Florida Museum of Natural History


Walking into the Museum of Natural History, I recalled when one of my friends had shared her experience being there with her family her first week here at the University of Florida. Although my experience was not going to be with my family, I was excited to see the things she had described to me in extensive detail. After touring the Harn Museum especially, I was even more looking forward to the presentations and displays. Nature is also a part of our environment that interests me very much. Nature has evolved so much throughout time, already having had such a great amount of diversity to being with. Nature is so fascinating, mostly due to its diverse list of animals, plants, and so many other visually and audibly stimulating aspects of it.

Nature on Display

The first exhibit I was able to visit in this museum was the frog exhibit. In this exhibit, there were over a dozen tall tanks, each of which contained inside a different species of frog. Although it seems like a very simple concept, I was fascinated by the way they accommodated the small glass boxes to the frogs. For instance, in some tanks I observed that they had added a small waterfall, a variety of plants that resembled their own natural environments in the wild. The frogs, for their size, had a considerable amount of room as well. They were idle for the majority of the time, most likely waiting to be fed by the workers in the museum. The frogs differed greatly in their appearance, such as their colorful patterns as well as their surprisingly varying textures. There were small descriptions of the frogs, providing information about their natural habitats, where they can be found, what they eat, and other things of that nature. The exhibit caught my attention because it was in a room with black walls and a darker appearance all around. The only color in the room was coming from the different tanks containing the frogs. I recognized that certain animals, such as these frogs which most often live in tropical areas with certain temperatures and conditions, require these same conditions in order to survive even in exhibits.

Nature and Ethics

The Natural History Museum made me realize how interesting and valuable each aspect of the various natural habitats were, especially to the organisms residing in these conditions. Having evolved through millions of years, certain animals are very delicate to some of the factors of their environment and have adapted specifically to that type of environment in order to survive. I then started to think about the terrible destruction of so many natural habitats by humans for our own personal gain. I find it heartbreaking that we are so ready to destroy the home to so many animals in order to increase our own profit. We profit off of the destruction of nearly all of our natural resources and the condition it has put the environment in is worrying. As I went through the museum, I felt more and more connected to nature and the fascinating visual aspects it provides. My friend was also very excited to interact so closely with different aspects of nature and be exposed to so much of the history, which is often very difficult to do in our day and age. She was especially excited for the butterfly exhibit. My time in the museum made me want to join an environmental club. Although I already had an interest in the issues our planet is facing, this increased my desire and feelings of responsibility to be more active in my fighting for the environment.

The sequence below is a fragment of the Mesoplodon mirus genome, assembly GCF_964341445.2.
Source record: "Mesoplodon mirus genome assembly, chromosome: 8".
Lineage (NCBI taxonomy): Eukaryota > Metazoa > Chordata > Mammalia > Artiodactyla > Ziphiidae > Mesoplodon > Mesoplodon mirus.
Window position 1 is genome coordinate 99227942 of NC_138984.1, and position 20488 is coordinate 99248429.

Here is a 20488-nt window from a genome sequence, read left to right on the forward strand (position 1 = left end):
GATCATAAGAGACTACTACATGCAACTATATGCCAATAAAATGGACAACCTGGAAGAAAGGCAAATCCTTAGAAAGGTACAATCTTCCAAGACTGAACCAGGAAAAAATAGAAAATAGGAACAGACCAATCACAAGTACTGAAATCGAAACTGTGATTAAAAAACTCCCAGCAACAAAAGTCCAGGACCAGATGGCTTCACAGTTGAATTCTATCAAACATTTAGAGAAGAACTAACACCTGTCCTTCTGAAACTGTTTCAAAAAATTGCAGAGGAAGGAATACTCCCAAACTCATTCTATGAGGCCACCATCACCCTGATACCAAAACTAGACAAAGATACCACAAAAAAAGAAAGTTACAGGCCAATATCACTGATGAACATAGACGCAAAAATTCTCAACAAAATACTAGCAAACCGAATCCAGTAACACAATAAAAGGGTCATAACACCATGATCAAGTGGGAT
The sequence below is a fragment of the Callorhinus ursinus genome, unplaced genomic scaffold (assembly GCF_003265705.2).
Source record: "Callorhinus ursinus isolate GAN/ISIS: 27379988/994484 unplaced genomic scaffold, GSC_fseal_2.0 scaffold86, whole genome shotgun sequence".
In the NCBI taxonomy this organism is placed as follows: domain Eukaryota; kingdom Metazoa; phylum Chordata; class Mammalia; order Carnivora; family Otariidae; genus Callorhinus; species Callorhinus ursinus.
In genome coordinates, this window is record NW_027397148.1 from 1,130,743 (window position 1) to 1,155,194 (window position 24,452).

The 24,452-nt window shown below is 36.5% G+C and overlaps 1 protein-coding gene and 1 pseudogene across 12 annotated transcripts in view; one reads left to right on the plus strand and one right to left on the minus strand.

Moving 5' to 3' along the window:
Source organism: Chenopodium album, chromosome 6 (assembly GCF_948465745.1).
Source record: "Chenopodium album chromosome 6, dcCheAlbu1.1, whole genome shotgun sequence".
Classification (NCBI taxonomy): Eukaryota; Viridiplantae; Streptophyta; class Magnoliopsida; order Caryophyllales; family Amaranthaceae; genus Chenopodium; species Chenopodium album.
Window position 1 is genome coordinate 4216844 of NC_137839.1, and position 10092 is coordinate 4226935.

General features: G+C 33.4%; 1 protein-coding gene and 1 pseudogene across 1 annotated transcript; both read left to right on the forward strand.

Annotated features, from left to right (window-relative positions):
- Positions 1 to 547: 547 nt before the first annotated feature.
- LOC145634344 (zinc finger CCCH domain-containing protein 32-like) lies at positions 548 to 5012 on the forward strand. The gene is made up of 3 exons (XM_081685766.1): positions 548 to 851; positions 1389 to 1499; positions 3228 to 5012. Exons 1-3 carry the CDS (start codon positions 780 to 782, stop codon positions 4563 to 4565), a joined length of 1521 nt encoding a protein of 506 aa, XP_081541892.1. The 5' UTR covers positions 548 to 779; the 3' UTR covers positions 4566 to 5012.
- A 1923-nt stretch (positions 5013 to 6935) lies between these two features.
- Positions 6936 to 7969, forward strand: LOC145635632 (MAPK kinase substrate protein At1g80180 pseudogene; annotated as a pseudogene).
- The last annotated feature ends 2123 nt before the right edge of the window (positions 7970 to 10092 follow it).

Nature and the Human Spirit

The Natural History Museum brings us outside of our own comfort zone, exposing us to things we may not see everyday. It puts us in an environment that we have pulled ourselves away from for comfort and a greater feeling of safety. We often feel a rush of excitement being exposed to this very world that we used to survive off of and thrive in. Increased exposure to nature helps us get a better understanding of what our ancestors had to live through. It also helps us have a clearer picture of what the animals we may see everyday or may not ever interact with have to live through, the struggles they face daily in order to survive. The natural world contains so any things that are now strange to us and very diverse. They can teach us what we have evolved from. Having such close interactions with this environment also allows us to reach a higher level of sympathy for these very things that we tend to destroy due to our lack of knowledge and understanding towards it.

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